THE number of children facing criminal charges for attacks on transgender people increased to its highest-ever recorded rate last year, a "deeply troubling" report on hate crime in Scotland has revealed.

More than 10 per cent of 'transgender identity aggravated crime" reported to Scottish prosecutors involved children. In the two previous years no children were charged with such offences.

Last night, campaigners said the findings were "alarming" and demanded improved protection for vulnerable and isolated young people facing transphobic bullying.

A Crown Office report showed that all reported hate crimes against transgender people increased by a third last year.

The catalogue of abuse shows the number of all transgender hate crime charges rose from 30 to 40 between 2015/16 and 2016/17.

"This is the highest number of charges" since legislation introducing a specific category of hate crime for transgender identity came into force in 2010, the Crown Office report said.

However, six of the 40 reports of transgender hate crimes charges were against children. The charges were referred to the Children's Reporter – which deals with alleged offences involving under-18s.

In 2015-16 and in 2014-15 no transgender abuse cases were referred to the Children's Reporter, while in 2013-14 and 2012-13 one was taken forward in each year. There were two referred in 2011-12 and none in 2010-11.

Scottish Labour’s inequalities spokesperson Monica Lennon called for additional education among young people about transgender equality.

The Central Scotland MSP, who obtained the figures, also called for better support for victims of homophobic bullying in schools.

Lennon said: “These are deeply troubling figures that should concern us all. No one should face violence because of their gender identity. It is particularly concerning to see such a sharp rise in attacks on transgender people among children and young people.

“Clearly there are underlying issues here about education and inequality that need to be addressed.

“Scotland has made tremendous strides towards equal rights in recent years, but these figures show that we still need to make progress and should not be complacent.”

Scotland's largest teaching union, the EIS, said the findings represented a worrying trend.

EIS general secretary Larry Flanagan said the union was campaigning for firm anti-transphobic policies to be put in place.

Flanagan said: "The figure may be a result of greater awareness, but irrespective of that it's worrying that we have these findings.

"It shows the importance of having clear anti-bullying policies in place in schools."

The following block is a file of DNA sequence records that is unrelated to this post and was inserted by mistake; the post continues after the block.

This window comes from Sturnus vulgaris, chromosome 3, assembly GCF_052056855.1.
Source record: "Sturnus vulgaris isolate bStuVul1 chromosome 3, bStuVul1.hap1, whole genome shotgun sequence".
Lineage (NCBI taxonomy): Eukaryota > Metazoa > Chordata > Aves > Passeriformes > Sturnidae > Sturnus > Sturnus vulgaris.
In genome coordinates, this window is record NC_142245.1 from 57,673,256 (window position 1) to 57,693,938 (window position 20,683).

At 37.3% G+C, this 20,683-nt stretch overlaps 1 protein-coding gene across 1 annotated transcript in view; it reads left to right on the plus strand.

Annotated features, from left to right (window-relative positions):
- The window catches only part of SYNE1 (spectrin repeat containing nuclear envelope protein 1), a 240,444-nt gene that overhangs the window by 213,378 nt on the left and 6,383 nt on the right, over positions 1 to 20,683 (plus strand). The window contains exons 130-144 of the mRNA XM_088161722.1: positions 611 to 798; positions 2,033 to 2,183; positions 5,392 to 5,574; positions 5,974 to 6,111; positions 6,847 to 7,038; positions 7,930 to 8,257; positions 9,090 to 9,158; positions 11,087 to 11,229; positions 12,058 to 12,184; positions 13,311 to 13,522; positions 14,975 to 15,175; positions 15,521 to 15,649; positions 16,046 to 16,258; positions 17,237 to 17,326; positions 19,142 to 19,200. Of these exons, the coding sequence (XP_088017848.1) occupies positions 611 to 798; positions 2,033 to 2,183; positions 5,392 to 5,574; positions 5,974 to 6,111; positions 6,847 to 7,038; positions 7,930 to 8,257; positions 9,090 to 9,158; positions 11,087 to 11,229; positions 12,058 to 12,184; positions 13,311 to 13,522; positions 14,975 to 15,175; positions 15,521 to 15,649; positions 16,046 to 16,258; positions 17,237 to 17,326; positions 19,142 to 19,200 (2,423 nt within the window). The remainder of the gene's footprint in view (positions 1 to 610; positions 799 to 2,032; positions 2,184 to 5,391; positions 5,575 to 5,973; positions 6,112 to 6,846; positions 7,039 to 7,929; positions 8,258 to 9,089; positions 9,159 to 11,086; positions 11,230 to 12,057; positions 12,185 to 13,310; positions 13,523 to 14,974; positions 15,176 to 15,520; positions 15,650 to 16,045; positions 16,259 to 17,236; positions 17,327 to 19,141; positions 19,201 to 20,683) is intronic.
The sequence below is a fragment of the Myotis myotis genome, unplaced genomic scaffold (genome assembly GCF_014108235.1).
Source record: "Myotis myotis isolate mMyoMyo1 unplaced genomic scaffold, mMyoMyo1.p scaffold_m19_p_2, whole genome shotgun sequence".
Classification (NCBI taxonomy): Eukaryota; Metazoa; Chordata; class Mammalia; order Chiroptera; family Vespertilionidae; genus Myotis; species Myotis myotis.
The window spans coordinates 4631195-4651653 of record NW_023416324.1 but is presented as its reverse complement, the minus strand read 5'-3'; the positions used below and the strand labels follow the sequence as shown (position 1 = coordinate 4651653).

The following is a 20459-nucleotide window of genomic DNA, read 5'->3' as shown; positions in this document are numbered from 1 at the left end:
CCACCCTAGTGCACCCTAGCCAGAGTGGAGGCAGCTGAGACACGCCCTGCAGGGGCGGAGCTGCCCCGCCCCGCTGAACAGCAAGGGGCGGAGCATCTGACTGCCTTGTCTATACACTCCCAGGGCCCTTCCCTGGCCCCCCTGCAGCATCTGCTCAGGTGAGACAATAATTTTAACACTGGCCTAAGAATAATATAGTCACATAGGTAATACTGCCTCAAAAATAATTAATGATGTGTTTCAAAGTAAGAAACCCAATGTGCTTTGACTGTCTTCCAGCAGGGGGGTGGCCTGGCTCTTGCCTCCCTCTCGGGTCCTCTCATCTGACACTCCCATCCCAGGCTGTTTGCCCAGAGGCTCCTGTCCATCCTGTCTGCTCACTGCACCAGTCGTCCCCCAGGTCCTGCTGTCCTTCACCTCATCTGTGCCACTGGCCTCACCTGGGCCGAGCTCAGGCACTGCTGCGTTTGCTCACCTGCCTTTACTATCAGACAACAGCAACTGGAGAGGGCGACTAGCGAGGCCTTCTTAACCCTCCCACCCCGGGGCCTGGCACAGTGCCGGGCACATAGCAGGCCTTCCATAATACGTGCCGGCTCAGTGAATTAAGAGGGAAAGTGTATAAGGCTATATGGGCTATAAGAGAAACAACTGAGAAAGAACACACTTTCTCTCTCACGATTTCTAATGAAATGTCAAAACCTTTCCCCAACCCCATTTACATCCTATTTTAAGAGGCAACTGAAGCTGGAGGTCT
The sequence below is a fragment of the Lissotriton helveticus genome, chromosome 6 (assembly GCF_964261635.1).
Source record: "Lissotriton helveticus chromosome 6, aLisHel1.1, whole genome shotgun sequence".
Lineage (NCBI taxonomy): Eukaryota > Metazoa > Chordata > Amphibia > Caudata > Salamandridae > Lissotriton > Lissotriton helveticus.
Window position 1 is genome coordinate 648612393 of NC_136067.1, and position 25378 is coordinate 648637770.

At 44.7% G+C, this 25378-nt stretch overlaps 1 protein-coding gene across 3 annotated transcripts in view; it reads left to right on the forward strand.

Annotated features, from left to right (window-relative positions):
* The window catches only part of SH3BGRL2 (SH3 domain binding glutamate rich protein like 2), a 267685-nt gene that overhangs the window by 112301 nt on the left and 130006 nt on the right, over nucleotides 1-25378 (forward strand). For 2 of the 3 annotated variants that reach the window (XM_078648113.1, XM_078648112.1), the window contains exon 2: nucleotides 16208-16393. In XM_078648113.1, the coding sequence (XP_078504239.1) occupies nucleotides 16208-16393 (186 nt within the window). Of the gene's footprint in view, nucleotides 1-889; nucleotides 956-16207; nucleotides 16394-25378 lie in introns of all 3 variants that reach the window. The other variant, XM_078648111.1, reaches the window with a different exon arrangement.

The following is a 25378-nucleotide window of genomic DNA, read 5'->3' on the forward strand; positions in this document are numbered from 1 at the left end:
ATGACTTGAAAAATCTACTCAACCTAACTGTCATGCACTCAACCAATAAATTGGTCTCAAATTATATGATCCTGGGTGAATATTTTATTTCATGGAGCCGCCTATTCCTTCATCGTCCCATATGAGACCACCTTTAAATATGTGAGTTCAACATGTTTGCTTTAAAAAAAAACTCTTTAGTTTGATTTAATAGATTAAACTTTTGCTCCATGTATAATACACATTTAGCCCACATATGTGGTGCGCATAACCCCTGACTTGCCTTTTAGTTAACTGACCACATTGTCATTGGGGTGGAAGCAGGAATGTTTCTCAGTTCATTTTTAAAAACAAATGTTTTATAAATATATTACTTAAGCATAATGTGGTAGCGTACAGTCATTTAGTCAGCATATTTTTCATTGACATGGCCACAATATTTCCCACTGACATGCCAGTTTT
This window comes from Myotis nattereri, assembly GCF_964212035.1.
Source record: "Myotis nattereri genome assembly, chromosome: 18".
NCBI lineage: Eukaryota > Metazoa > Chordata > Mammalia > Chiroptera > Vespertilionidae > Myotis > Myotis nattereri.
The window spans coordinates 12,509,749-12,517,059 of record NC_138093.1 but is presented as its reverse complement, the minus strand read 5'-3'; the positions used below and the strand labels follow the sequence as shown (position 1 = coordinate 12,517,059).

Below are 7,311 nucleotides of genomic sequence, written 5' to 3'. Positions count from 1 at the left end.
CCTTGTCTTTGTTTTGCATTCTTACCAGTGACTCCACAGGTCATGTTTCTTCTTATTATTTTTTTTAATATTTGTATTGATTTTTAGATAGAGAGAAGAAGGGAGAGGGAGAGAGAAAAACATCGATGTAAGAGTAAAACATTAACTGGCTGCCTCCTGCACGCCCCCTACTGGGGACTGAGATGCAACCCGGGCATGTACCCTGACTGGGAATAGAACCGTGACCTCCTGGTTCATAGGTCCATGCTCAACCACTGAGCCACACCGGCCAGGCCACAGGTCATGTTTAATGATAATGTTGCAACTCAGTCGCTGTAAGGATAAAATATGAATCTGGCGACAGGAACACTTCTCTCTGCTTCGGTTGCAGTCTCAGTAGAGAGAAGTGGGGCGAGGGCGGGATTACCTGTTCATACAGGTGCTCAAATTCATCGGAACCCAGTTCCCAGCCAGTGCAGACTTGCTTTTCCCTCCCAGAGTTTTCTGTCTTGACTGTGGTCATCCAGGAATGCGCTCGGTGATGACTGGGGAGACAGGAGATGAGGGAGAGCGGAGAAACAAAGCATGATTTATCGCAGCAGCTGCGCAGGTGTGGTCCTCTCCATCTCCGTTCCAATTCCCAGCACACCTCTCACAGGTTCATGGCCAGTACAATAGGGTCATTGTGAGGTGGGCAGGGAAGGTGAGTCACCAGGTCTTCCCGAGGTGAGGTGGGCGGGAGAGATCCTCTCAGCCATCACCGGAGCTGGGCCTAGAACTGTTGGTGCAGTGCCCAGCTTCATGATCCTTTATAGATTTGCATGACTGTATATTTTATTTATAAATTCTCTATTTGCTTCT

The Scottish Government has launched a review of lesbian, gay, bisexual, trans, and/or intersex (LGBTI) equality in schools.

A working group has been set up to examine how life in schools for LGBTI young people in Scotland can be improved.

Delegates at this year's SNP conference voted to set up the group to work with the Time for Inclusive Education (TIE) campaign to look at make it a legal requirement that LGBTI issues are part of the school curriculum.

Jordan Daly of the TIE campaign, said the increase in transphobic attacks showed Scotland was not as enlightened and progressive on LGBTI equality as is sometimes suggested.

He said: "These figures are alarming and further highlight that we all have a lot of work to do to ensure that every transgender young person in Scotland is safe, supported and free to be who they are.

"That there has been such a comparable increase in the prevalence of hate crimes towards the transgender community is indicative of the stark reality that, as a nation, we are not as enlightened or progressive on LGBTI issues as we are often led to believe.

"Unfortunately homophobia, biphobia and transphobia in young people often stems from a lack of awareness, and this is why it is imperative that all schools are proactive in tackling such attitudes or behaviours whenever they arise."

Speaking about TIE's work with ministers, Daly added: "We have made realistic proposals to the Scottish Government as to how we can begin to tackle anti LGBTI attitudes in young people and in our schools, and we are currently sitting on a joint Governmental Working Group in order to implement them."

A Scottish Government spokesperson said ministers would consider whether to pass new legislation on the issue.

The spokesperson said: “The Scottish Government is committed to building strong, resilient and supportive communities for all and we are now taking forward an ambitious programme of work in response to the report of the independent advisory group on hate crime, prejudice and community cohesion.

“We have also established the LGBTI inclusive education working group to examine how the education experience for LGBTI young people in Scotland can be improved.

"The group will consider whether legislation is required for schools to be proactive in tackling homophobia, biphobia and transphobia, as well as recording specific incidents of homophobic, biphobic and transphobic bullying in schools.

"We look forward to receiving its recommendations in due course.”